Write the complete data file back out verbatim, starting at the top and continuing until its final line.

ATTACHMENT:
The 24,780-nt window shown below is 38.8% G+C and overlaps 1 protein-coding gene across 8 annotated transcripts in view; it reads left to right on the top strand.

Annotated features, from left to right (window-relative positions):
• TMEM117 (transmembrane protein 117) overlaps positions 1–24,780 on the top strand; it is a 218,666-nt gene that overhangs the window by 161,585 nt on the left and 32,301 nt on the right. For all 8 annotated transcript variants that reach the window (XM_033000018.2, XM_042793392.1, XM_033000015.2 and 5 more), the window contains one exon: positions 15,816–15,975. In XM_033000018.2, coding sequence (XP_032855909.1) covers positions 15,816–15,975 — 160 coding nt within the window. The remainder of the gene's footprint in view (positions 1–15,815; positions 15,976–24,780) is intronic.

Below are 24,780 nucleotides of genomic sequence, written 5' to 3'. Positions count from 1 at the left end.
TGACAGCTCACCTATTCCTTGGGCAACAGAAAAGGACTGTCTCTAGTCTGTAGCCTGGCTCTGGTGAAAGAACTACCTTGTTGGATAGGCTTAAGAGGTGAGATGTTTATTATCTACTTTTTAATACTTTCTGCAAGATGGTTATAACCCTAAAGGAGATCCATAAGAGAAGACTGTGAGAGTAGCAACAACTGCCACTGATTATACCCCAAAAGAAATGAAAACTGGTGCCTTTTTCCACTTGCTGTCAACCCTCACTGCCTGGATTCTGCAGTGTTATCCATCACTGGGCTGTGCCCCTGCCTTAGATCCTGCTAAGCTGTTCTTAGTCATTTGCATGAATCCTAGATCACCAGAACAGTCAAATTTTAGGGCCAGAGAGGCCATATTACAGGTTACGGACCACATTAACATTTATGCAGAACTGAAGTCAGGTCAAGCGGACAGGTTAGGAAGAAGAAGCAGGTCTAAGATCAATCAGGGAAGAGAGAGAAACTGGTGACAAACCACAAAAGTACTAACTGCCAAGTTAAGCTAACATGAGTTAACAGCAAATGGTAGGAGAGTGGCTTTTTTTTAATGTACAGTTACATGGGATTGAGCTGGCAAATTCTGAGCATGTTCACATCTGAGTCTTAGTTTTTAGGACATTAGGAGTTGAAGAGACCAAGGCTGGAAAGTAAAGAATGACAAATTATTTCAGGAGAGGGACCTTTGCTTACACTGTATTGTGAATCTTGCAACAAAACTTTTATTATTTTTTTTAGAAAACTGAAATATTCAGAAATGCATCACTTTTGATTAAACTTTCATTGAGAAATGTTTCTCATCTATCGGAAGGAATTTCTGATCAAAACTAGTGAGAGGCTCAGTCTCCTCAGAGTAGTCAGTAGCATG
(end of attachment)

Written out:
The 24,780-nt window shown below is 38.8% G+C and overlaps 1 protein-coding gene across 8 annotated transcripts in view; it reads left to right on the top strand.

Annotated features, from left to right (window-relative positions):
• TMEM117 (transmembrane protein 117) overlaps positions 1–24,780 on the top strand; it is a 218,666-nt gene that overhangs the window by 161,585 nt on the left and 32,301 nt on the right. For all 8 annotated transcript variants that reach the window (XM_033000018.2, XM_042793392.1, XM_033000015.2 and 5 more), the window contains one exon: positions 15,816–15,975. In XM_033000018.2, coding sequence (XP_032855909.1) covers positions 15,816–15,975 — 160 coding nt within the window. The remainder of the gene's footprint in view (positions 1–15,815; positions 15,976–24,780) is intronic.

Below are 24,780 nucleotides of genomic sequence, written 5' to 3'. Positions count from 1 at the left end.
TGACAGCTCACCTATTCCTTGGGCAACAGAAAAGGACTGTCTCTAGTCTGTAGCCTGGCTCTGGTGAAAGAACTACCTTGTTGGATAGGCTTAAGAGGTGAGATGTTTATTATCTACTTTTTAATACTTTCTGCAAGATGGTTATAACCCTAAAGGAGATCCATAAGAGAAGACTGTGAGAGTAGCAACAACTGCCACTGATTATACCCCAAAAGAAATGAAAACTGGTGCCTTTTTCCACTTGCTGTCAACCCTCACTGCCTGGATTCTGCAGTGTTATCCATCACTGGGCTGTGCCCCTGCCTTAGATCCTGCTAAGCTGTTCTTAGTCATTTGCATGAATCCTAGATCACCAGAACAGTCAAATTTTAGGGCCAGAGAGGCCATATTACAGGTTACGGACCACATTAACATTTATGCAGAACTGAAGTCAGGTCAAGCGGACAGGTTAGGAAGAAGAAGCAGGTCTAAGATCAATCAGGGAAGAGAGAGAAACTGGTGACAAACCACAAAAGTACTAACTGCCAAGTTAAGCTAACATGAGTTAACAGCAAATGGTAGGAGAGTGGCTTTTTTTTAATGTACAGTTACATGGGATTGAGCTGGCAAATTCTGAGCATGTTCACATCTGAGTCTTAGTTTTTAGGACATTAGGAGTTGAAGAGACCAAGGCTGGAAAGTAAAGAATGACAAATTATTTCAGGAGAGGGACCTTTGCTTACACTGTATTGTGAATCTTGCAACAAAACTTTTATTATTTTTTTTAGAAAACTGAAATATTCAGAAATGCATCACTTTTGATTAAACTTTCATTGAGAAATGTTTCTCATCTATCGGAAGGAATTTCTGATCAAAACTAGTGAGAGGCTCAGTCTCCTCAGAGTAGTCAGTAGCATG